Posted By Amanda Girard On September 28, 2021
There is a trend of Health Information Exchanges merging and linking across the US, spurred on by the COVID-19 pandemic. Health Information Exchanges (HIEs) are set up to be places where medical providers can share patient data for easy medical record exchanges with other providers that are also participating with their HIE. HIEs are typically disparate systems supporting their local counties or states. Lately, however, there has been a trend of HIEs starting to merge and offering patient data exchanges between larger regions of providers. There are also some organizations using interoperability frameworks to link together HIEs and other medical information systems with Electronic Health Record (EHR) systems on a national scale.
The COVID-19 pandemic has presented an increased need to rapidly exchange patient medical records while also reducing the administrative work associated with that. The pandemic has led to a higher patient load while healthcare agencies are still experiencing healthcare staff shortages. Those statewide HIEs that already had a relationship with their state health departments have been essential in linking public health and patient care organizations. Those statewide HIEs have been performing a lot of vital work towards making health information sharing easier during this public health crisis and their work has laid foundations for other HIEs to connect with them.
There has been a desire to have a digital exchange of patient data on a more widespread level for some time. Some states do not have statewide HIE systems in place, however, and each HIE is very different which creates a problem when trying to share data seamlessly between networks. Now we are starting to see HIE systems working together to share data in a cohesive way, though. The latest trend of Health Information Exchanges merging into larger state, regional and national Health Information Exchanges suggest that this may be the time for HIEs to finally see their spotlight.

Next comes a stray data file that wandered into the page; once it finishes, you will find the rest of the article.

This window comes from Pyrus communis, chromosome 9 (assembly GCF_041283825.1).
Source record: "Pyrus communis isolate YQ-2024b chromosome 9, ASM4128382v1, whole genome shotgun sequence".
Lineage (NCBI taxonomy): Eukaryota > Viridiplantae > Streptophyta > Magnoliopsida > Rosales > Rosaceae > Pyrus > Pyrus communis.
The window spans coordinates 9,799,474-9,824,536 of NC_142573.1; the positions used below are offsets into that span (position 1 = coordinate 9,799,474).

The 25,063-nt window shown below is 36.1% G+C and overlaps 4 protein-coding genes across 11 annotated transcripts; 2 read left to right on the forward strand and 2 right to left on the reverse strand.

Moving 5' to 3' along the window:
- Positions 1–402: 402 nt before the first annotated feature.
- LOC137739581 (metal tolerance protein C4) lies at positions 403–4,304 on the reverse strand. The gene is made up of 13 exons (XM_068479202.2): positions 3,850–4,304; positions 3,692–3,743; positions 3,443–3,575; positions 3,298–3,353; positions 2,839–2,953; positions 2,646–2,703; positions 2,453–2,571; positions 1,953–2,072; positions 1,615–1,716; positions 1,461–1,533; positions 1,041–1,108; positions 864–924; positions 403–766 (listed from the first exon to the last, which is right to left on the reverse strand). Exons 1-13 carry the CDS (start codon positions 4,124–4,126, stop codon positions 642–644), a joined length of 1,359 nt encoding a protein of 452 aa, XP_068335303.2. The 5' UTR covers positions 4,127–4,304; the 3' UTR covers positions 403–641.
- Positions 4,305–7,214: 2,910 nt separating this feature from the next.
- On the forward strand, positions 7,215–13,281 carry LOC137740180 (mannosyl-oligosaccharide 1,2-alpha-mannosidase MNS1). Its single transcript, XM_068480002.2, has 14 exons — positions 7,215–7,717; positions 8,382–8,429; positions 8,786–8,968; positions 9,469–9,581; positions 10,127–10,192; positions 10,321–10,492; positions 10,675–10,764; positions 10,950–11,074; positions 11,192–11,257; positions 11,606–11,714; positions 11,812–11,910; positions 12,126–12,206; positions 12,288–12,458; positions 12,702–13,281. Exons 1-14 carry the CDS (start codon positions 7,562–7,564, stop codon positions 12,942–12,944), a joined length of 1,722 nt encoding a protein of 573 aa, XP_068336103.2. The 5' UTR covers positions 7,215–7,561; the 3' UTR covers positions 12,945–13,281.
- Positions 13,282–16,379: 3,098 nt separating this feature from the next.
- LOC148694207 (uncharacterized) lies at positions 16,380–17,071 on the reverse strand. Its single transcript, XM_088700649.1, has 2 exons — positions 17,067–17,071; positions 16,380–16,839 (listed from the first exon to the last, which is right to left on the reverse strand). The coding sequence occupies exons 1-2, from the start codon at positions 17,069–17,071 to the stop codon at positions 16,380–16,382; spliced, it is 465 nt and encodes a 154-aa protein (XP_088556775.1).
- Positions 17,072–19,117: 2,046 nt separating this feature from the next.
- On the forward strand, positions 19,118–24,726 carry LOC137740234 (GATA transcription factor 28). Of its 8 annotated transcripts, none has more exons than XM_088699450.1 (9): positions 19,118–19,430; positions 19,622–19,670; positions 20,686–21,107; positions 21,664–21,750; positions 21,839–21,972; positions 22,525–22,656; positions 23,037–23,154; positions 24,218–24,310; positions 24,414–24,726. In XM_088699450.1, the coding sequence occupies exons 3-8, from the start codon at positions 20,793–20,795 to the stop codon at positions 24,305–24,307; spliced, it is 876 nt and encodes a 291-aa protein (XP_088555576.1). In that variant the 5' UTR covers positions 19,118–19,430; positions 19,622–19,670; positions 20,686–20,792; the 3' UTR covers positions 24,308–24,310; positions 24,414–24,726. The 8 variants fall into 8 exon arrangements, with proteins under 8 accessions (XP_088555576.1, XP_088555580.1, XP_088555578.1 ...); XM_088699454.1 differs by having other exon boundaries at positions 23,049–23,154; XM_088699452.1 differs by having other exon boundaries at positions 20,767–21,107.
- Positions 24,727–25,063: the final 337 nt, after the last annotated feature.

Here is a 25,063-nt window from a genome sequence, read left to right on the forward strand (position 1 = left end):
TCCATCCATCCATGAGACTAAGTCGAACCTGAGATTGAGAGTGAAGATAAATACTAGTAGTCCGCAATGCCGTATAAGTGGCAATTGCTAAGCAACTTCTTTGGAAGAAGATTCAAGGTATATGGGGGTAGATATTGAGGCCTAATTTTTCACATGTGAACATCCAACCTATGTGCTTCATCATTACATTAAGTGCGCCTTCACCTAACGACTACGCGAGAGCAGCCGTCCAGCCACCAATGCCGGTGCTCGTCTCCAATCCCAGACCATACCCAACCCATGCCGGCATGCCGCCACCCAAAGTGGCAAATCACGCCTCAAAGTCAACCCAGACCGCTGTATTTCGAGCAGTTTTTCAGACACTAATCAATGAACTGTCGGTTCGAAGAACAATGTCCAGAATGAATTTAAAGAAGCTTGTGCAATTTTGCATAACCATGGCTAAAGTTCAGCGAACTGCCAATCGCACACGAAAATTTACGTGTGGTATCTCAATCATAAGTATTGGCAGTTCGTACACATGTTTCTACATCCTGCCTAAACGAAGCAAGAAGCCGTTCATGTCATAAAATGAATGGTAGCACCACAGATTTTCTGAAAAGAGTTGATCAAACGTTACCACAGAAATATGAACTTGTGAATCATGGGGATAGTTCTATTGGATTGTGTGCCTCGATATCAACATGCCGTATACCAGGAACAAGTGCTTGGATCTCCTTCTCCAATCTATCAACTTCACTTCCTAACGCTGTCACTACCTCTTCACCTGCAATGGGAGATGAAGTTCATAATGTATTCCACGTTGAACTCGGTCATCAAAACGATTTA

Most recently announced Health Information Exchanges merging have been organizations consolidating within a particular state. However, there are now organizations creating multi-state systems and some organizations creating national solutions. Some examples of HIE mergers would include CRISP, Nebraska’s HIE (which had been NEHII and is now CyncHealth), and Michigan’s MiHiN. Denver-based CORHIO, Colorado’s statewide HIE, and Phoenix-based Health Current, Arizona’s statewide HIE, have also formed a new regional organization called Contexture. There are also companies like Carequality, CommonWell Health Alliance, and eHealthExchange that are working to provide health data exchange on a national level. Carequality, for example, is a national interoperability framework that can connect many health sharing networks including HIEs, immunization registries, etc to EHRs that are connected with the Carequality network. This forms a new way to merge information between disparate HIE systems without the patient data having to be stored in one centralized location. For public health agencies, specifically, the CDC also created the Public Health Information Network (PHIN) to try to provide electronic medical data sharing during the COVID-19 pandemic.
Carequality, for example, is a national interoperability framework that can connect many health sharing networks including Health Information Exchanges, immunization registries, etc to EHRs that are connected with the Carequality network. This forms a new way to merge information between disparate HIE systems without the patient data having to be stored in one centralized location. For public health agencies, specifically, the CDC also created the Public Health Information Network (PHIN) to try to provide electronic medical data sharing during the COVID-19 pandemic.
The future of healthcare is in connected information, better services, and better information exchange so that providers can focus on their patients and not on administrative work. Being able to receive patient health reports from other agencies with just a click reduces clinician fatigue at any time; however, it is even more critical during a public health crisis like COVID-19. Experts also feel that better data sharing as part of modernizing Public Health Infrastructure to defend against emerging viruses is critical for the future of American Public Health, even as we continue battling the COVID-19 pandemic. This trend of merging HIEs, interoperability frameworks and national level medical information sharing through the CDC is one to watch. The challenges of sharing information across different systems in different areas that operate quite uniquely has been a barrier in the past, but the work that has been done to advance these initiatives during the COVID-19 pandemic leaves many healthcare experts hopeful.